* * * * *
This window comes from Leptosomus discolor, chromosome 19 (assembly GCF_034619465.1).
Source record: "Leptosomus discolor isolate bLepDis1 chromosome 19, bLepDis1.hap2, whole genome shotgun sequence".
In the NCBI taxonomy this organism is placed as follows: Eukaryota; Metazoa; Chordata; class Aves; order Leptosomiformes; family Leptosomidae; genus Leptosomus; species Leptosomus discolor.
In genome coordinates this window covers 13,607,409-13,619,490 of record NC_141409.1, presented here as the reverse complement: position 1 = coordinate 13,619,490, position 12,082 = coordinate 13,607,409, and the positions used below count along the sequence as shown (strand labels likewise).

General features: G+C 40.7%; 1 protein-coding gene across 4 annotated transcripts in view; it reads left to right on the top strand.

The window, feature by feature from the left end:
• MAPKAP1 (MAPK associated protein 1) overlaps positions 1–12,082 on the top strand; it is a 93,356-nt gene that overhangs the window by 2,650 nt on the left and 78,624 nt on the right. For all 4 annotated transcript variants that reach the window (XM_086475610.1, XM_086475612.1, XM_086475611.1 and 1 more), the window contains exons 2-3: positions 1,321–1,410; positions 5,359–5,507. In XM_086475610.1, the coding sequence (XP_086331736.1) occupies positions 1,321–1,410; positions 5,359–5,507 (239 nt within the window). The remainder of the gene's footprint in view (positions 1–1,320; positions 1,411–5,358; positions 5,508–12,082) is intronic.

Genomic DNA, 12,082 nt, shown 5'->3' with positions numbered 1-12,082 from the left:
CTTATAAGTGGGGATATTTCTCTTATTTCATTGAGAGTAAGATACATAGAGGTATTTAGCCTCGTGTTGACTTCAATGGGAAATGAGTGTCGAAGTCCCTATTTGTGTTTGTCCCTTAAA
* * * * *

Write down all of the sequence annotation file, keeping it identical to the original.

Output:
This window comes from Leptosomus discolor, chromosome 19 (assembly GCF_034619465.1).
Source record: "Leptosomus discolor isolate bLepDis1 chromosome 19, bLepDis1.hap2, whole genome shotgun sequence".
In the NCBI taxonomy this organism is placed as follows: Eukaryota; Metazoa; Chordata; class Aves; order Leptosomiformes; family Leptosomidae; genus Leptosomus; species Leptosomus discolor.
In genome coordinates this window covers 13,607,409-13,619,490 of record NC_141409.1, presented here as the reverse complement: position 1 = coordinate 13,619,490, position 12,082 = coordinate 13,607,409, and the positions used below count along the sequence as shown (strand labels likewise).

General features: G+C 40.7%; 1 protein-coding gene across 4 annotated transcripts in view; it reads left to right on the top strand.

The window, feature by feature from the left end:
• MAPKAP1 (MAPK associated protein 1) overlaps positions 1–12,082 on the top strand; it is a 93,356-nt gene that overhangs the window by 2,650 nt on the left and 78,624 nt on the right. For all 4 annotated transcript variants that reach the window (XM_086475610.1, XM_086475612.1, XM_086475611.1 and 1 more), the window contains exons 2-3: positions 1,321–1,410; positions 5,359–5,507. In XM_086475610.1, the coding sequence (XP_086331736.1) occupies positions 1,321–1,410; positions 5,359–5,507 (239 nt within the window). The remainder of the gene's footprint in view (positions 1–1,320; positions 1,411–5,358; positions 5,508–12,082) is intronic.

Genomic DNA, 12,082 nt, shown 5'->3' with positions numbered 1-12,082 from the left:
CTTATAAGTGGGGATATTTCTCTTATTTCATTGAGAGTAAGATACATAGAGGTATTTAGCCTCGTGTTGACTTCAATGGGAAATGAGTGTCGAAGTCCCTATTTGTGTTTGTCCCTTAAA